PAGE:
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President Biden Signs Quantum Computing Cybersecurity Act into Law

On Wednesday, President Biden signed legislation that encourages federal government agencies to adopt quantum computing technology, a move seen as critical to protect against foreign cyberattacks. The Quantum Computing Cybersecurity Preparedness Act, co-sponsored by Senators Rob Portman (R-Ohio) and Maggie Hassan (D-N.H.), is a response to the growing threat of quantum computing used by countries hostile to the United States to break through existing forms of secure encryption. Let’s take a closer look at this new law and why it’s so important for federal agencies.

So, What Exactly is Quantum Computing?

A quantum computer is a device that performs computations using the principles of quantum mechanics. This technology works by storing information in the states of subatomic particles, such as electrons or photons. These particles can exist in multiple states simultaneously—known as superposition—and are able to communicate with each other without having to be physically connected—known as entanglement. This allows them to process data much faster than classical computers by exploiting these phenomena.

Quantum computing has tremendous potential for businesses because it enables them to solve highly complex problems that would otherwise take too long for traditional computers to process. For example, quantum computers can solve optimization problems that would normally require hundreds or even thousands of years for a classical computer to finish in just a few hours or days. This means businesses can save time and money by taking advantage of quantum computing’s unique capabilities. In addition, quantum computing is also incredibly energy efficient due to its ability to process large amounts of data simultaneously. This makes it an ideal solution for companies looking to reduce their carbon footprint and minimize their environmental impact.                                               

The Need for Post-Quantum Cryptography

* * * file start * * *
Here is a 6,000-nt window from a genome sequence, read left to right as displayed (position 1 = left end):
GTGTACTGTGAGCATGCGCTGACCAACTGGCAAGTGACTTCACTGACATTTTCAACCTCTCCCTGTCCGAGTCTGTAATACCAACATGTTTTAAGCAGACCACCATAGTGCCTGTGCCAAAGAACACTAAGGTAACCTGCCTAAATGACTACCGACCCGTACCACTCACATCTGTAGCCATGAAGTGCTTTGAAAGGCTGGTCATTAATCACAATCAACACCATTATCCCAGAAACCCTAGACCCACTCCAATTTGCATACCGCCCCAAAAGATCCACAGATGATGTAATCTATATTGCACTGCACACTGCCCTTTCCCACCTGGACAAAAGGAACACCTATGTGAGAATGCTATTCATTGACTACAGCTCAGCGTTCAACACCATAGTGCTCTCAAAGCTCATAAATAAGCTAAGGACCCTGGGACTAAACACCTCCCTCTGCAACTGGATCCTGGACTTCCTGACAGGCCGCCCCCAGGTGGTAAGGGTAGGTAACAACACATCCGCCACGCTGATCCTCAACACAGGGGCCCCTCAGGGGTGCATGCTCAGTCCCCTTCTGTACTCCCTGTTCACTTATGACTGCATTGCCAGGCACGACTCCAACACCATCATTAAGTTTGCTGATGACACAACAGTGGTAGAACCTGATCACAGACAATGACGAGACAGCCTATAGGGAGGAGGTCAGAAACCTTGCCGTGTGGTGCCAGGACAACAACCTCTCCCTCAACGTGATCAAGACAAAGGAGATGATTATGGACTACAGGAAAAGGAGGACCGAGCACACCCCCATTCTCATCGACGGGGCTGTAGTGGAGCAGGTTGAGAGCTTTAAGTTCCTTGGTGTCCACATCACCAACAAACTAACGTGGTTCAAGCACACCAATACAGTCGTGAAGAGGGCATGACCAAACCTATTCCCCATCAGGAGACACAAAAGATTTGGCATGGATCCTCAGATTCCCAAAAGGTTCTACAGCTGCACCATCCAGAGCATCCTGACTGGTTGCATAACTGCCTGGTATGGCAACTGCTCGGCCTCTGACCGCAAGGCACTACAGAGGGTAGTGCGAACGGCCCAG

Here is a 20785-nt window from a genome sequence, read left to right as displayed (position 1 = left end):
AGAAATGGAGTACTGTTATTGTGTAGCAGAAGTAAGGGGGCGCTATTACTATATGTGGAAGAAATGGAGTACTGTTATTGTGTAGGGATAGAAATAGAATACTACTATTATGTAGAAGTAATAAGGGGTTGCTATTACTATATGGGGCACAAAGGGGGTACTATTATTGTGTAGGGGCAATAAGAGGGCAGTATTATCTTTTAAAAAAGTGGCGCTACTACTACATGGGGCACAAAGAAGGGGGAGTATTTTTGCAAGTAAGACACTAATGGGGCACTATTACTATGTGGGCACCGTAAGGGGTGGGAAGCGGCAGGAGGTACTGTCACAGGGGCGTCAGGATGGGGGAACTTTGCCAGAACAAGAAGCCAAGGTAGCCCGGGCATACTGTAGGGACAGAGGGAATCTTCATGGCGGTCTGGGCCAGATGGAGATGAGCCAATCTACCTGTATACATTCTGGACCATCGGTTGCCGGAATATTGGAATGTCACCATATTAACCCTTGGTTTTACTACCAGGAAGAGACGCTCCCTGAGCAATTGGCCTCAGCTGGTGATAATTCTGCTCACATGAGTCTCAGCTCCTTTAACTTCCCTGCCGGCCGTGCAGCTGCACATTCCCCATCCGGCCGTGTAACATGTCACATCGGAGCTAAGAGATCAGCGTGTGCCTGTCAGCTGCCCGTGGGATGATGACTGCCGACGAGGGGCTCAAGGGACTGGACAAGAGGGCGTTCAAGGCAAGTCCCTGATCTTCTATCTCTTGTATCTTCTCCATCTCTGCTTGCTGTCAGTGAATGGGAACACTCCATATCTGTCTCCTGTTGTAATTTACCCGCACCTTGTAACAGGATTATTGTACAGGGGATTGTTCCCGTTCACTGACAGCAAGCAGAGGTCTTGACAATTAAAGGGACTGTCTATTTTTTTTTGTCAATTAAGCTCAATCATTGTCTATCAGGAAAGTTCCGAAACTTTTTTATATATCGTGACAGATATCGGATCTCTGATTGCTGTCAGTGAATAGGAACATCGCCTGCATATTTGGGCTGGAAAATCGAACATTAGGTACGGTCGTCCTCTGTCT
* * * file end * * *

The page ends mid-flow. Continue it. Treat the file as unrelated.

Post-quantum cryptography (PQC), also known as quantum-proof cryptography, is an advanced type of cryptography that is designed specifically to protect against decryption by quantum computers. Traditional forms of encryption will become obsolete in the face of powerful quantum computing capabilities, which means the security of networks and data will be significantly compromised if they are not updated with PQC. That’s why this new law requires the Office of Management and Budget (OMB) to prioritize acquiring and migrating to IT systems with post-quantum cryptography for all federal agencies. In addition, OMB must create a plan on how best to deploy PQC across federal systems within 18 months of enactment.

The Benefits of Post-Quantum Cryptography

Having a strong post-quantum cryptography system in place will enable federal agencies to better protect their networks from malicious actors who may be using sophisticated quantum computers to gain access or decrypt sensitive data. This is particularly important for government agencies that handle protected health information, financial records, or other sensitive data that could be exploited if accessed without authorization. Additionally, having advanced cybersecurity measures in place can help ensure compliance with industry regulations such as HIPAA and GDPR. By taking proactive steps now, federal agencies can better prepare themselves for any potential cyber threats posed by foreign adversaries leveraging powerful quantum computing technologies. 

President Biden signing the Quantum Computing Cybersecurity Preparedness Act into law is an encouraging sign that the U.S government recognizes the need for strong encryptions protocols to protect its networks from potential cyberattacks using quantum computing technologies. This new law will help ensure that all federal agencies are equipped with post-quantum cryptography systems to guarantee their network security now and well into the future. Businesses should also consider following suit in evaluating their own IT security measures and exploring post-quantum cryptographic solutions available on the market today to stay ahead of emerging threats posed by advanced quantum computing technologies.